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Has the image to the left made you curious about what Gill will talk to us about in this post?
Let’s continue where we left off last time, shall we…
A sane reaction to a mad world?
I was a student nurse in the mid-1980s. In our third year of lectures we were learning about the classical theories of psychiatry and different perspectives on the resilience of the mind.
Some claimed that madness is the only sane reaction to the madness of the modern world.
We laughed at the longstanding and ironic joke that it was impossible to tell the psychiatric hospital staff from the patients.
We wondered anxiously whether we would come out of this placement the same as we entered!
I did not.
Those were the last days of the old institutional mental hospitals before the Community Care Act and the mass closure of psychiatric hospital beds in the UK.
My placement at the now demolished remote red brick Victorian Beverley Common hospital, Broadgates was unsettling.
It didn’t help that we were heading into the depths of winter, a long term of the most intensive clinical placement of four days a week.
The only form of transport for the unearthly seven a.m. start, eight miles from Hull City was on a bicycle along dark unlit lanes, and occasionally through the snow!
That season I was jolted quite unexpectedly into the realisation of the fragility of the human psyche.
Here on a “medium-stay” secure ward for females I came across a woman who in the Second World War had experienced repeated air raid sirens.
This had triggered a psychological meltdown and she had been institutionalised ever since, for the last forty years of her life.
Another distressed woman I’ll call Teresa, spent the day pacing the ward, screaming, wringing her hands, repeatedly trying to undress herself and defaecate on the lino floor.
The weekly highlight was her husband’s visit with her favourite bag of dolly mixture sweets.
She was experiencing a regressive disorder. It was tragic to see her strained husband’s helplessness at his wife’s torment.
I found it overwhelming as a twenty-one-year-old girl to comprehend the nature of such human distress.
Ever since that winter, at such a formative time, the realisation of my own vulnerability has been a source of great strength to me.
When we are threatened, we seek familiarity.
This is a basic human reaction in the face of actual danger or distress.
We student nurses placed great importance upon our hot dinners and hospital puddings to break up those interminable twelve-hour dayshifts!
At a few times in my life I have needed and appreciated these simple and ordinary elements of self-care.
This was one of the first of those seasons when a hot meal, a deep sleep, a friend’s listening ear and the prayers of a church family were all critical touchstones.
It took effort to stay on track in the face of the unfamiliar.
I’m talking about avoiding a full-blown fear reaction such as the one I used to experience as a child in a terrifying scribbly line nightmare!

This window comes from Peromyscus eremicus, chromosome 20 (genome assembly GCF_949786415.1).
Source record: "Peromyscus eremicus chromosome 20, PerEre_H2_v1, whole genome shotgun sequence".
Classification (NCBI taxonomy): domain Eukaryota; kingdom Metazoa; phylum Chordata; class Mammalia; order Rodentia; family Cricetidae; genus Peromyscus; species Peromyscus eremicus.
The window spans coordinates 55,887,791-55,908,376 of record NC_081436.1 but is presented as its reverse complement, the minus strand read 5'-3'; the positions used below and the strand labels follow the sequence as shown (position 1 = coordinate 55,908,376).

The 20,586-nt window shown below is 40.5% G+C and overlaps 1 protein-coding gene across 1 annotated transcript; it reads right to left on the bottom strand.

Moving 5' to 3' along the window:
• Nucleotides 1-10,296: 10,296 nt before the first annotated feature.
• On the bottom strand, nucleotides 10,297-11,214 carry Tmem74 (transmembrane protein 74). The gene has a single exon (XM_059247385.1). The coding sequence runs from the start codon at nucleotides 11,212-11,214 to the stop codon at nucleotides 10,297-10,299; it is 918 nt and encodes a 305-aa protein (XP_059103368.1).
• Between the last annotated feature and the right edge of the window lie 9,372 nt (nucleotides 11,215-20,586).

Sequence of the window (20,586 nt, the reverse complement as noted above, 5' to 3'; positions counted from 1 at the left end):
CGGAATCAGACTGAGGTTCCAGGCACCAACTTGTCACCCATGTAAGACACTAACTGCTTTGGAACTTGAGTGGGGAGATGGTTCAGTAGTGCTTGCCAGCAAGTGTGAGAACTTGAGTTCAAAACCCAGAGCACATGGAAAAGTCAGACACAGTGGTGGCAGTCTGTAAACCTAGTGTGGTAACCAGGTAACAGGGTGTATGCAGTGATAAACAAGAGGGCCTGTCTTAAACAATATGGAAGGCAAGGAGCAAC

At some point our resistance can break down though.
We know these as emergencies. Invariably everyone around us comes up trumps and makes themselves extremely helpful.
We are reminded that in a crisis, it is normal to need the help of others. However, there are times when the necessary helpers don’t show up.
My mission to Disentangle Genius is a passion to walk closely on your behalf when you may not have fully grasped the potential and vulnerability you carry. In seeking to undo knots it is always better to work up close, working into rather than pulling away from the tangle, so relieving the tension and loosening the mess.
So, The KNOT of MADNESS – sounds like this…… ‘I know! Been there, done that, got the T-shirt’
The seventh and final knot is a very subtle one.
You could almost miss it. Or you could pass it off as insignificant.
It looks the same breadth as the strand of thread itself.
You could think you might get away without untangling it.
Until the strand is caught in a loom or the eye of a needle and will not pass through!
Cycling around and around like a spindle in a repetitious lullaby, you realise after some minutes, months or even years, that you have made no progress.
There are no ravelled bands of wool thickening on the bobbin.
All this time the very first loop has simply slipped around and around the column without any traction!
Rhythm brings relief
The essence of madness is to keep doing the same thing and expect a different result!
So, then you must seek to find alternatives, variety and novelty.
Seek to find nuance and degrees of variation.
You may even find yourself seeking distraction and entertainment when your soul is numbed by repetition.
This is a warning.
You need more; you need relief from the false security of routine.
You are falling asleep at the wheel of your lives, sedated, hypnotised by the hum and the spin.
You need the rhythm to escalate rather than merely repeat on the same plane.
You are designed to aspire in ever ascending spirals. Otherwise you continue, deluded or entranced by a plan with no prospect, exercised by empty endeavour and wondering why you feel a sevenfold frustration.
Genius emerges only as you fail, learn and change accordingly!
What maddening cycle must you stop? What new rhythm will you try?
Because when you are maddened by repetition, you desire NOVELTY
Express Rhythm in a continual flow of fruition – only then can you attractively represent the Creator through your Genius
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